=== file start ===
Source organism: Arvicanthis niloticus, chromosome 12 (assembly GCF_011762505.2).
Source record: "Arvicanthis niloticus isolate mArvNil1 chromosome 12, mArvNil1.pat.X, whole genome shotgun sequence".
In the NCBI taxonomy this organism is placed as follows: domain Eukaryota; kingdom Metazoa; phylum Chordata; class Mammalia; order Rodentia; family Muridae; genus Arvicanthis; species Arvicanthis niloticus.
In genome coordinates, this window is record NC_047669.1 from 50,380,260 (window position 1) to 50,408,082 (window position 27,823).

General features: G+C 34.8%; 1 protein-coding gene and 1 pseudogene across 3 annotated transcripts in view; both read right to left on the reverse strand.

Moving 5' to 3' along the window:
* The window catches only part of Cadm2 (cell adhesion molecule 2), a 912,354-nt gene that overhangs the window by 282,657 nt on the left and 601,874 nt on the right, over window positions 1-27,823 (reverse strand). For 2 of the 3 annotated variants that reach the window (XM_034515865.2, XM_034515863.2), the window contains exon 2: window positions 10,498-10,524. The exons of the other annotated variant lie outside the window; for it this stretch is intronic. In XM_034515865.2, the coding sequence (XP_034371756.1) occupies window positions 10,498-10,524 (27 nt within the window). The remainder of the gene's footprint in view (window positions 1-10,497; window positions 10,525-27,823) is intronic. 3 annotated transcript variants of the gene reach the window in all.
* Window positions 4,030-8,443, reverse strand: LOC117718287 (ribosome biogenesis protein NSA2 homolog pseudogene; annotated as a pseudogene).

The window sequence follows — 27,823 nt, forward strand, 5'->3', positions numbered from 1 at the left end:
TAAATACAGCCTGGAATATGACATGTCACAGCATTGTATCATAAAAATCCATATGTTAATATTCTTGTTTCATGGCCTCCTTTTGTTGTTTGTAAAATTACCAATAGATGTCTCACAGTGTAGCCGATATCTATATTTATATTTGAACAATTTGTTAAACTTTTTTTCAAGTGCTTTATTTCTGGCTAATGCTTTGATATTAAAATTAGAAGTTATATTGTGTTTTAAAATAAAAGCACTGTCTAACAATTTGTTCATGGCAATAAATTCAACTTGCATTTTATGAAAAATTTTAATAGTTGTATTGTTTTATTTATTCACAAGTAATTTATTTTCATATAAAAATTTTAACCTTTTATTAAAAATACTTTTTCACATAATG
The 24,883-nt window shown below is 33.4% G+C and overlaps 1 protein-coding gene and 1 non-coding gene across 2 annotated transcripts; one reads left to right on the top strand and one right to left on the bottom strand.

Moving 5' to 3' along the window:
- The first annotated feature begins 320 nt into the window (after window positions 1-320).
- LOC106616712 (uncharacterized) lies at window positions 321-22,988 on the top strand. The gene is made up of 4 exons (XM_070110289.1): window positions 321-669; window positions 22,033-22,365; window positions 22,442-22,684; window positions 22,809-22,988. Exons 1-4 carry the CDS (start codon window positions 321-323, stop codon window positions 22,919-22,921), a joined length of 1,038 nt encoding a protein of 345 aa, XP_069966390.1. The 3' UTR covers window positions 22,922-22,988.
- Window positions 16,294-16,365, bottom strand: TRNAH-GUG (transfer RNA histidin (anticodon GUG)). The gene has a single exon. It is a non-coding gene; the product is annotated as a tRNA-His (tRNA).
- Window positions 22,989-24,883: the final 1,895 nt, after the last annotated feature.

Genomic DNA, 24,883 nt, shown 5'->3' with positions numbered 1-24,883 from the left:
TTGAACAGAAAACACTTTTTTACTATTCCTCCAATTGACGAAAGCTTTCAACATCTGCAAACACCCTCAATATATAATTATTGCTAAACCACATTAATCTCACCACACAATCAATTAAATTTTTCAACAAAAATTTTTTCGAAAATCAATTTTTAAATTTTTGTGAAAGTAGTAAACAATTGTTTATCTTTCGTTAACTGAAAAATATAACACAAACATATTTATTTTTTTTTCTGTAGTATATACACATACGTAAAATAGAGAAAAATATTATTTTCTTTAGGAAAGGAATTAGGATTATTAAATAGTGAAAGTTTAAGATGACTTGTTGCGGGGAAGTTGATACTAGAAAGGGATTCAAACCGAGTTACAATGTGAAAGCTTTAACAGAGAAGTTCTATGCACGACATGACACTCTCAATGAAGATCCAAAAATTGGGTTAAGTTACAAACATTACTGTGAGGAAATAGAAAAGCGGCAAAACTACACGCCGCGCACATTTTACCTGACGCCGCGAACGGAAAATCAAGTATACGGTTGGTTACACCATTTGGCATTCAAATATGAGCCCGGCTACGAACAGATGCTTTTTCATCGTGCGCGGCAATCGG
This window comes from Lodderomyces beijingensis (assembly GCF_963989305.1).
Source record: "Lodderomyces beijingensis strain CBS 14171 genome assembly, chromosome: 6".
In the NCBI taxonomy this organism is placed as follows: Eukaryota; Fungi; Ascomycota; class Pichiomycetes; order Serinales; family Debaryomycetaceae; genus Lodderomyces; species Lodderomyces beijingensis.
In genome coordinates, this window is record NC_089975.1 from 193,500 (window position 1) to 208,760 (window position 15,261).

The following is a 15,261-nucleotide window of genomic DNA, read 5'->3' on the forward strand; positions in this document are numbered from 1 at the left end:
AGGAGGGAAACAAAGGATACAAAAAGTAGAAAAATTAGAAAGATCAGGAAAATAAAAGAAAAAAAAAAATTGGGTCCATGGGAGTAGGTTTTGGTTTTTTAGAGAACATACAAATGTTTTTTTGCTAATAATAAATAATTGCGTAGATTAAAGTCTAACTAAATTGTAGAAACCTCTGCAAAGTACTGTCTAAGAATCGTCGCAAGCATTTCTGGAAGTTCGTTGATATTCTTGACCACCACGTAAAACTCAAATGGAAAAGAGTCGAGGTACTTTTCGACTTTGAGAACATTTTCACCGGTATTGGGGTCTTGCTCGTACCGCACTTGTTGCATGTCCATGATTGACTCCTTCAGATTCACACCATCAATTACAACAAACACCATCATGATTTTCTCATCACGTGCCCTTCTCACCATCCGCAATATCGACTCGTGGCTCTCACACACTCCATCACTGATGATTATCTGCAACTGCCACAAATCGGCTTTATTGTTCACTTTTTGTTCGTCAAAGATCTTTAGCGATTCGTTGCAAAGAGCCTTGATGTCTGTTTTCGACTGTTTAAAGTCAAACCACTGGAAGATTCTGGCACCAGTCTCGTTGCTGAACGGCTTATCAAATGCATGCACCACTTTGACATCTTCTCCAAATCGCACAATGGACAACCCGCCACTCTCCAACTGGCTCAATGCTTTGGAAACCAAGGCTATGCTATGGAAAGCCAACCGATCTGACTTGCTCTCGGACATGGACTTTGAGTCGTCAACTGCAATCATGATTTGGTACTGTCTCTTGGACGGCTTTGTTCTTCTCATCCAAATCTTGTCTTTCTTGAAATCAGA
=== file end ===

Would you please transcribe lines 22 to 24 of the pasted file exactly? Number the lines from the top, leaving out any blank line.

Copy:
In genome coordinates, this window is record NC_089975.1 from 193,500 (window position 1) to 208,760 (window position 15,261).

The following is a 15,261-nucleotide window of genomic DNA, read 5'->3' on the forward strand; positions in this document are numbered from 1 at the left end:
AGGAGGGAAACAAAGGATACAAAAAGTAGAAAAATTAGAAAGATCAGGAAAATAAAAGAAAAAAAAAAATTGGGTCCATGGGAGTAGGTTTTGGTTTTTTAGAGAACATACAAATGTTTTTTTGCTAATAATAAATAATTGCGTAGATTAAAGTCTAACTAAATTGTAGAAACCTCTGCAAAGTACTGTCTAAGAATCGTCGCAAGCATTTCTGGAAGTTCGTTGATATTCTTGACCACCACGTAAAACTCAAATGGAAAAGAGTCGAGGTACTTTTCGACTTTGAGAACATTTTCACCGGTATTGGGGTCTTGCTCGTACCGCACTTGTTGCATGTCCATGATTGACTCCTTCAGATTCACACCATCAATTACAACAAACACCATCATGATTTTCTCATCACGTGCCCTTCTCACCATCCGCAATATCGACTCGTGGCTCTCACACACTCCATCACTGATGATTATCTGCAACTGCCACAAATCGGCTTTATTGTTCACTTTTTGTTCGTCAAAGATCTTTAGCGATTCGTTGCAAAGAGCCTTGATGTCTGTTTTCGACTGTTTAAAGTCAAACCACTGGAAGATTCTGGCACCAGTCTCGTTGCTGAACGGCTTATCAAATGCATGCACCACTTTGACATCTTCTCCAAATCGCACAATGGACAACCCGCCACTCTCCAACTGGCTCAATGCTTTGGAAACCAAGGCTATGCTATGGAAAGCCAACCGATCTGACTTGCTCTCGGACATGGACTTTGAGTCGTCAACTGCAATCATGATTTGGTACTGTCTCTTGGACGGCTTTGTTCTTCTCATCCAAATCTTGTCTTTCTTGAAATCAGA